Abalone with Black Bean Sauce
Abalone are simple to prepare, and profoundly delicious. You can take the meat out of the shell, slice thin, and eat raw. If you prefer your sea snails cooked, try throwing them on the grill for a few minutes and you’ll find it has takes on sweetness similar to a roasted scallop. Need an abalone source? Contact my pals at Big Island Abalone, they have the best product out there. This black bean sauce also pairs beautifully with oysters, fresh fish and even pork ribs.
Abalone with Black Bean Sauce & Sticky Rice
- 12 pc medium size choice abalone (or 24 large fresh shucked oysters in shell)
- 1 recipe Thai sticky rice
- 2 tablespoons minced ginger
- 4 tablespoons butter
- 2 tablespoons chili oil
- 12 ounces black bean sauce, heated (recipe below)
- 12 scallions, bottoms cut off and discarded
- Crispy shallots (recipe below)
- 4 large shallots, sliced thin
- 2 quarts peanut oil
- kosher salt
- fresh cracked black pepper
Black Bean Sauce
- 1/2 rack of baby back ribs
- 3 whole dried red chilies
- 1 cup minced scallions
- 1 1/4 cups finely sliced leeks
- 1 1/2 cups Chinese salted black beans (not the seasoned variety)
- 3/4 cup hoisin
- 3/4 cup oyster sauce
- 1/2 cup whole smashed and peeled garlic cloves
- 3/4 cup soy sauce
- 1 cup dark brown sugar
- 1/2 cup Golden Syrup
- 3 cups hot water
- 3 cups chicken stock
- soy sauce to taste
- brown sugar to taste
For the Abalone
Rinse and dry the abalone.
Melt the butter and add the ginger. Cook over very low heat for 10 minutes to infuse the butter with the ginger. Be careful not to burn the butter.
Brush the abalone with the ginger butter.
Brush the scallions on both sides with peanut oil and season lightly with salt and pepper.
On a very hot grill, fan out the scallions so they just start to take on color and wilt. Cook on both sides. A little char is ok. Reserve and keep warm.
Brush the grill surface with peanut oil and place the abalone, flesh side down, on the grill. Cook 3 minutes. Baste with the ginger butter several times throughout the cooking process. Turn over onto the shell and cook 2 more minute. The abalone should be warm when you put your finger between the meat and shell. Let the abalone rest for a couple minutes. Then use your fingers to pop the meat out of the shell, being careful not to smush the stomach and innards between the meat and shell.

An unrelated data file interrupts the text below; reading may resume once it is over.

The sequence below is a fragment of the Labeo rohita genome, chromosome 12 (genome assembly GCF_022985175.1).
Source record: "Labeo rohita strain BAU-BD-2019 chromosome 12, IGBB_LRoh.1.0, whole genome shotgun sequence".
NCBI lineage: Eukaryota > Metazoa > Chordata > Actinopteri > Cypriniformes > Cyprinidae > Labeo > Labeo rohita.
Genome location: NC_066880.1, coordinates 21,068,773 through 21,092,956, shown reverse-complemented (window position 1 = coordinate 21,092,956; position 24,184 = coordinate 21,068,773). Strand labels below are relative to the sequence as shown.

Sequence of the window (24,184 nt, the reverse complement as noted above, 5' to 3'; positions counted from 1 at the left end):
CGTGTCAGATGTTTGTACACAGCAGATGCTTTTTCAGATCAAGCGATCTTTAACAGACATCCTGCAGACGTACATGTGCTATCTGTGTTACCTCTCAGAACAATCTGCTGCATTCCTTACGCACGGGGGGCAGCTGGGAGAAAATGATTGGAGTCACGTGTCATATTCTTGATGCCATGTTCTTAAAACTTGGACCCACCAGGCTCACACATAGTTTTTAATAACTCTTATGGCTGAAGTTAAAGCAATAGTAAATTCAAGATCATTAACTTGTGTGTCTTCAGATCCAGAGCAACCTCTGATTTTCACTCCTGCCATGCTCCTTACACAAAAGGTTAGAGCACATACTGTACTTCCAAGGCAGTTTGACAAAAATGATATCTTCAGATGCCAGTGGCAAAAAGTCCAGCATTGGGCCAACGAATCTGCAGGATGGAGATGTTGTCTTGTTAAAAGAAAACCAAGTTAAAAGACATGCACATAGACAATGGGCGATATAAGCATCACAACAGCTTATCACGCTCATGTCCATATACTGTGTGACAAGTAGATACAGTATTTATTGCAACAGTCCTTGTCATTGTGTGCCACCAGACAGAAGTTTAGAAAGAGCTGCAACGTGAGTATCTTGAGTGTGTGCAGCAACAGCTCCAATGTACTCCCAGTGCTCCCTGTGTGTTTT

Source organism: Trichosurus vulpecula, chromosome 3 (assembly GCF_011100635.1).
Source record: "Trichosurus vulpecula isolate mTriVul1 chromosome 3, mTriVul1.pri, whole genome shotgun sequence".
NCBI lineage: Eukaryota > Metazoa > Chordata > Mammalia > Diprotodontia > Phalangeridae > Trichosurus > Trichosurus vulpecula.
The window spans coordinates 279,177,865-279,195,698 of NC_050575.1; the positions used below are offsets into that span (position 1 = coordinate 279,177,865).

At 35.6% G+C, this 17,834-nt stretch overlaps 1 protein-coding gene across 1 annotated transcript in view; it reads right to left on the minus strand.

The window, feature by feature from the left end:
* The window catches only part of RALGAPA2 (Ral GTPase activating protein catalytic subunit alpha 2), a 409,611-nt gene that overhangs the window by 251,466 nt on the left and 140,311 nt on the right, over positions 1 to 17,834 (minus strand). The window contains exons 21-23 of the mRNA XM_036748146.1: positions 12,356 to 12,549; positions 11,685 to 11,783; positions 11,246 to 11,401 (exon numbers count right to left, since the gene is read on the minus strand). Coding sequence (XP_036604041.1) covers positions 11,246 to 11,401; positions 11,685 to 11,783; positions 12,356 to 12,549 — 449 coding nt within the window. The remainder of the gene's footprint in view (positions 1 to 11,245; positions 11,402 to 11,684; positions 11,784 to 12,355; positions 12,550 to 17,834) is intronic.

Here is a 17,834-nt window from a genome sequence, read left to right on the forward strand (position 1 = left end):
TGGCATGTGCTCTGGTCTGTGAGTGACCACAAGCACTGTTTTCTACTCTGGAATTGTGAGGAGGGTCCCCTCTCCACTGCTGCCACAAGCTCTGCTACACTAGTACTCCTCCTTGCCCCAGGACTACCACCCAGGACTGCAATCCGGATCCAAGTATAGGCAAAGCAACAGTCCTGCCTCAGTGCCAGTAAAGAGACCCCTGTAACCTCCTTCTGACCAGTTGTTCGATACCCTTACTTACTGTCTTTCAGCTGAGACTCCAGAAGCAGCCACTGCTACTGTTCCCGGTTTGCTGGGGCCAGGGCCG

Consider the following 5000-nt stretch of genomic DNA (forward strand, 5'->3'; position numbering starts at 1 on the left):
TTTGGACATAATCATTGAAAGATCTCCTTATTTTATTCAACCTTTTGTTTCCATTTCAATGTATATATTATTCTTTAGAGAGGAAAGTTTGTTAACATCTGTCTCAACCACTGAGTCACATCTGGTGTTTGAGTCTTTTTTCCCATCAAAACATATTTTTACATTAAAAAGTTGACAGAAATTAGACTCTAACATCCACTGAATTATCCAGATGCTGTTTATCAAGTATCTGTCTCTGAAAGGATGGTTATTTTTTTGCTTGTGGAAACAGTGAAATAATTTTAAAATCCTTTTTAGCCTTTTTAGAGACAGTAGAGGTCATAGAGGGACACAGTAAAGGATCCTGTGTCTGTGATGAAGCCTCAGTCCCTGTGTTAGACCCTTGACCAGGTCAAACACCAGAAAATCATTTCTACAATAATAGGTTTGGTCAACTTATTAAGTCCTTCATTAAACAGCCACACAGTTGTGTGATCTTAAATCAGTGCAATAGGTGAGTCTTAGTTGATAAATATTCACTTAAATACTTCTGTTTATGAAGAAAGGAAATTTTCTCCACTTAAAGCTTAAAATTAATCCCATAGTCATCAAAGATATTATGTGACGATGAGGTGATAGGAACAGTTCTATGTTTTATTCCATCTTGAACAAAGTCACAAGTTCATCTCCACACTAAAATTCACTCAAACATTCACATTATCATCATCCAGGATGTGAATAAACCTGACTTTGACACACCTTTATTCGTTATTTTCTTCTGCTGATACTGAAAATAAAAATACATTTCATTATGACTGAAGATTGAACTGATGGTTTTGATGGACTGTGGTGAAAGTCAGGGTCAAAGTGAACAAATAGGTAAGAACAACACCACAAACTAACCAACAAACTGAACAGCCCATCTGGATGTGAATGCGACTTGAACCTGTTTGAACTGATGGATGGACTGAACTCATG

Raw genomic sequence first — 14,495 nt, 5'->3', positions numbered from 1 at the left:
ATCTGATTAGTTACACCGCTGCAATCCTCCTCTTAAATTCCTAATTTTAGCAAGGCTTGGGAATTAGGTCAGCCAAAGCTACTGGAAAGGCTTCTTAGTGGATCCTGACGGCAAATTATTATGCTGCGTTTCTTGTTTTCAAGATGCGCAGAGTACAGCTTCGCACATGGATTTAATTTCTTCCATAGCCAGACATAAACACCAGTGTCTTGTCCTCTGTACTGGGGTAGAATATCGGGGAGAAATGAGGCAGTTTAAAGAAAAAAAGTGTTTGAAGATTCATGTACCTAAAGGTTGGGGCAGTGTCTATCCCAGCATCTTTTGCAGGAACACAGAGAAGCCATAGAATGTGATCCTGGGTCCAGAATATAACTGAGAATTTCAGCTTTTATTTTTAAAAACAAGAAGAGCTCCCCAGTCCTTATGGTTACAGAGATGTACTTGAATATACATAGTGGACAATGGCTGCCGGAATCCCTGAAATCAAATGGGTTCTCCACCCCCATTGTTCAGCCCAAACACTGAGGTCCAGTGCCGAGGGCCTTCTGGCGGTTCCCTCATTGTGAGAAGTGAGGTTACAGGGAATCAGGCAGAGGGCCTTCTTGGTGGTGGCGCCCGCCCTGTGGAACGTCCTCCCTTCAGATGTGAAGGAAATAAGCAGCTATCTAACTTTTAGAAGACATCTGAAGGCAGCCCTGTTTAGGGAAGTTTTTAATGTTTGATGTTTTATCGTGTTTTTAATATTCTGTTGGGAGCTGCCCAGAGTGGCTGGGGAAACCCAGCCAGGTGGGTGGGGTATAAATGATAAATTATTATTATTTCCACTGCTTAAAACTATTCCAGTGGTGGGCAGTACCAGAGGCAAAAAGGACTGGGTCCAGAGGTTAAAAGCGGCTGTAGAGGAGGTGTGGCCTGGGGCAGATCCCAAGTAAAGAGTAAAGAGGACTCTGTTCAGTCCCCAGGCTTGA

Make a ring of 2 scallions on each plate. Place one abalone in the shell on the scallions and lean the meat from another abalone (without the shell) against the first. Ladle 2 ounces of the black bean sauce over the top. Sprinkle with crispy shallots and drizzle with chili oil. Serve with sticky rice to mop up the sauce.
Get the recipe for Sticky Rice >>>
For the Crispy Shallots
Heat 2 quarts oil over medium-high until it registers 275°F on a deep-fry thermometer. Add the shallots and cook, stirring, until light golden brown, about 8 minutes. Using a slotted spoon, transfer the shallots to a paper towel-lined plate to drain.
Increase the heat to high and place a fine-mesh sieve over a heatproof bowl. When the oil registers 350°F on the deep-fry thermometer, add the once fried shallots and cook just until they are crispy and well-browned, about 1–2 seconds, watching carefully so the shallots don’t burn.
Immediately pour the oil and shallots through the sieve to stop the cooking, then transfer to shallots to a paper towel–lined plate to drain. Reserve the oil for another use. The shallots will keep, stored in an airtight container, for 1 day, but they’re best the day they are made.
To Make the Black Bean Sauce
Place a large cast iron pot or heavy enameled casserole on high heat. Add oil and swirl. Add the ribs and brown on both sides.
Add the chilies and swirl to brown on all sides. DO NOT Burn or blacken.
Add the leeks and scallions and black beans. Cook for a minute or two and add all remaining ingredients.
Bring to a strong simmer stir for 3-5 minutes. Cover and cook for 90 minutes over low heat stirring occasionally.
Remove ribs. Pull meat and fat from ribs, discard all bones and cartilage and mince the meat. Return it to the pot. Stir. Skim off accumulated fat. Sauce should be a rich consistency, and if need be, can be simmered more at this point.
Adjust for salt (soy) or sweetness (sugar).